The European Union agreed early today (30 May) to put an end to decades of over-fishing and rebuild dwindling stocks by 2020, as part of a deal to overhaul of fisheries policy.
The agreement will put an end to annual haggling over catch quotas by EU ministers in Brussels, widely blamed for putting short-term economic interests above the long-term health of Europe's fish stocks.
Officials said a deal to follow scientific advice more closely when setting quotas in the future could increase EU fish stocks by up to 15 million tonnes by the end of the decade.
The reform will also see a massive reduction in the wasteful practice known as discarding, which sees European fishermen throw almost 2 million tonnes of unwanted fish back into the sea each year – often dead or dying – as they seek to fill strict quotas with the most valuable species.
In a statement after the deal, Chris Davies, the British liberal MEP who heads the European Parliament's "Fish for the Future" group, described it as a major step in promoting sustainable fishing.
"Our treatment of Europe's seas has been a disgrace. But we have learnt lessons. Across Europe there is a strong desire now to listen to the scientists, rebuild fish stocks, cut discards, and give our fishing industry a better future," he said.
The EU's roughly €1-billion-per-year common fisheries policy has been blamed for driving decades of over-fishing, with generous subsidies leading to a massive over capacity in the fishing fleet.
As a result, the Commission estimates that 75% of European fish stocks are currently over-fished, compared with 25% worldwide.
As part of the deal, EU fishing nations will have to reduce the size of their fleets to reflect their overall quotas or face the loss of some subsidies.
The deal must now be rubber-stamped by EU governments and the full European Parliament before entering force next year, but the details are unlikely to change.
Europe had the third-highest fish catches globally behind China and Indonesia in 2010, the most recent data from the UN Food and Agriculture Organization showed.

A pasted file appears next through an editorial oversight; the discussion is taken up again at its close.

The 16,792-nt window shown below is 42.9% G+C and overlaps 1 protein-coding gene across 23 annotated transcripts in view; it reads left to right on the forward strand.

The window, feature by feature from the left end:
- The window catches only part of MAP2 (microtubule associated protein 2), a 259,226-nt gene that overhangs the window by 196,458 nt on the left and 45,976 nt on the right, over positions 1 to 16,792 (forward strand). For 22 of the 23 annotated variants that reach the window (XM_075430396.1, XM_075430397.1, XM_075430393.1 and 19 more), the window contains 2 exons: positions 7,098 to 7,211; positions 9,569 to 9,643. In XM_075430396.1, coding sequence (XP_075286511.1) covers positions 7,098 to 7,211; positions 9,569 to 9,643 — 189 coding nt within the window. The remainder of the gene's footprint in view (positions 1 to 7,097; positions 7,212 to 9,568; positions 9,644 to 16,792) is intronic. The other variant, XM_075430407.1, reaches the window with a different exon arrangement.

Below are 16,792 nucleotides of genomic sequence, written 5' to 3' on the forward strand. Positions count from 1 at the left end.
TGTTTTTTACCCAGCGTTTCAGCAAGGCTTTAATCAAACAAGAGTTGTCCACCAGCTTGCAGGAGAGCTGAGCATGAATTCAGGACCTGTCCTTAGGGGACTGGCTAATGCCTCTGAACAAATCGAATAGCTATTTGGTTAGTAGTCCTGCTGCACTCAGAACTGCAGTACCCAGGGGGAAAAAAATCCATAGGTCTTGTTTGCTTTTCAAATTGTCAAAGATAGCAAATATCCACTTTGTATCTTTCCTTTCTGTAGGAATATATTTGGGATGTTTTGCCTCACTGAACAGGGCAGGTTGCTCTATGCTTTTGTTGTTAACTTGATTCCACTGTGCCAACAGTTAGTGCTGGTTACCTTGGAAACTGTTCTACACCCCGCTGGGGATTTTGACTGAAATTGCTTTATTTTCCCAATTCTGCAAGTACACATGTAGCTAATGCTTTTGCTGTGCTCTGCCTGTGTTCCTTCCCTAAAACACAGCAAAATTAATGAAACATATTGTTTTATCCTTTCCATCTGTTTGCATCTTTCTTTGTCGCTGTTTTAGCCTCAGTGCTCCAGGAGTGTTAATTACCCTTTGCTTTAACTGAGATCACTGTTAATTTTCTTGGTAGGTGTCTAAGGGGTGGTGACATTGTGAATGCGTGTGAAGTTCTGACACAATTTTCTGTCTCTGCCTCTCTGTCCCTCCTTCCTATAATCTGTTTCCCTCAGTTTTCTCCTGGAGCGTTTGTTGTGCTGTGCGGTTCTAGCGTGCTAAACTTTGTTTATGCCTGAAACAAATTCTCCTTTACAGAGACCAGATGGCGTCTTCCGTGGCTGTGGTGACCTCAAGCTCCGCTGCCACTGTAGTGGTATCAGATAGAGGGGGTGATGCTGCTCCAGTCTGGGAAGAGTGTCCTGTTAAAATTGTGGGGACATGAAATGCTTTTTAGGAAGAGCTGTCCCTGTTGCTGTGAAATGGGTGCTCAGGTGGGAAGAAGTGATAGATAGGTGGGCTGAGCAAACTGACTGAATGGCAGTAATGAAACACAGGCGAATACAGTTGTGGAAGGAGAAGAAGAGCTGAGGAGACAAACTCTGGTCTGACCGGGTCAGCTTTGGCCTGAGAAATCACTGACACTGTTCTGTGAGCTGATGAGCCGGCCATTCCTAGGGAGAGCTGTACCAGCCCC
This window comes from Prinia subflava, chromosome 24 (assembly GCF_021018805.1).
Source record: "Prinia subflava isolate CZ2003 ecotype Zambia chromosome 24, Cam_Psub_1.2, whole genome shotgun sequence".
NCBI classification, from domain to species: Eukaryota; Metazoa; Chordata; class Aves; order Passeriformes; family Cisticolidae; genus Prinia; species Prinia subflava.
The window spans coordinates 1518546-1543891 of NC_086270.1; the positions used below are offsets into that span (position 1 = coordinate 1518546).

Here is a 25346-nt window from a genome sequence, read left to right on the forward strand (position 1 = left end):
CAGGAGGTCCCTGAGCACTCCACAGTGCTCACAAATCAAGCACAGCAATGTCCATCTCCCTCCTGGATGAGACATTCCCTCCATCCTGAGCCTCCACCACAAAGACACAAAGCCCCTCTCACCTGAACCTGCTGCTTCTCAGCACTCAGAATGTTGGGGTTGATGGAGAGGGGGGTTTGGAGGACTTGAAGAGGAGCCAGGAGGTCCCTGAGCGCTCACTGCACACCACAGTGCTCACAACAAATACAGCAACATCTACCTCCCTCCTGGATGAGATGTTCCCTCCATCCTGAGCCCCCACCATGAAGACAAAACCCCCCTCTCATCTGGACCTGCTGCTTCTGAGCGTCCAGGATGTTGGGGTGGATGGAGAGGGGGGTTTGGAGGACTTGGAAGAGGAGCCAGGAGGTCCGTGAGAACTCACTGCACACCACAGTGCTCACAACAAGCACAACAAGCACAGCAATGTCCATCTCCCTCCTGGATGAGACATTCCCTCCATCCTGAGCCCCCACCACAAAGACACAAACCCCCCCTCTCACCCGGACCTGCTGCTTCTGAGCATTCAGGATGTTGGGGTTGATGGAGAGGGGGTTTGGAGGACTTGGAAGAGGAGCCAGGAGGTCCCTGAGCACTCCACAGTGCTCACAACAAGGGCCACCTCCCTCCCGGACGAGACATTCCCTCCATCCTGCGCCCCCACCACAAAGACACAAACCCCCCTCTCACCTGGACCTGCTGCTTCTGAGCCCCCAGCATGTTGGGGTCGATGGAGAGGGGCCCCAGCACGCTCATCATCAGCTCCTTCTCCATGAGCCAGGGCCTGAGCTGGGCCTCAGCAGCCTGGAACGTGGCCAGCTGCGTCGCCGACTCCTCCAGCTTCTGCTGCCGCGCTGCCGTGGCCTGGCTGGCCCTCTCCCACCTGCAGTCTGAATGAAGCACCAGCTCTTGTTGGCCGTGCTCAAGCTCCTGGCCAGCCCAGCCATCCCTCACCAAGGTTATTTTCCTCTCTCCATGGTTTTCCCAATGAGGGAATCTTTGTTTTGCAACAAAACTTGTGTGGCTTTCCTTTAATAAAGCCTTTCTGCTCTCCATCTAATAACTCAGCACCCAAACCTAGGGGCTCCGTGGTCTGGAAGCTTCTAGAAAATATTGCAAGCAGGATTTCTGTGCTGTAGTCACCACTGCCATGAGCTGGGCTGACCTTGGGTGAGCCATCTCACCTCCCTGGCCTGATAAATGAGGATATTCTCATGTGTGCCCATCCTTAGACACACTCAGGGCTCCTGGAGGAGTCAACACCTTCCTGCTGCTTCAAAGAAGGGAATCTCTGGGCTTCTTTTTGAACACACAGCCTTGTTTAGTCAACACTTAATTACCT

Europe's top fishing nations are Denmark, Spain, Britain and France, which together account for about half of all EU catches.
Susie Wilks, a lawyer for ClientEarth in London, said: “We are delighted that an agreement has been achieved and congratulate the policy makers involved. It has taken mammoth efforts to persuade those more interested in short term economic gain that an end to over-fishing and discarding of edible fish are vital for the future of our fisheries.
“We are disappointed that some details of the text are not as ambitious as they should have been - timelines for ending over-fishing are too slow, and loopholes in the discard ban still remain – but it’s difficult to overplay what tremendous effort it has taken to get to this point.”
Commenting on the outcome of the meeting, Greenpeace EU fisheries policy director Saskia Richartz said: “For decades in Europe, fishing has been a story of decline, with severe over-exploitation of fish stocks and small-scale fishermen squeezed out of business by a minority of profiteering fishing barons. The deal that is emerging today is good news, even if we are disappointed that ministers blocked a deadline for the recovery of fish stocks. For the first time, the EU has recognised the value of low-impact fishermen by highlighting the need for social and environmental criteria in the allocation of fishing quotas.”
The European Parliament on 6 February overwhelmingly backed reform to end decades of over-fishing and restore EU sea stocks to healthy levels by 2020.
The Common Fisheries Policy, which dates back to the 1970s, is widely regarded as a failure.
It has allowed subsidised, industrial-sized fleets to devastate fish stocks, while eurosceptics have scorned it as bureaucratic.
The revised policy, to take effect in 2014, is designed to enforce sustainable catch limits.
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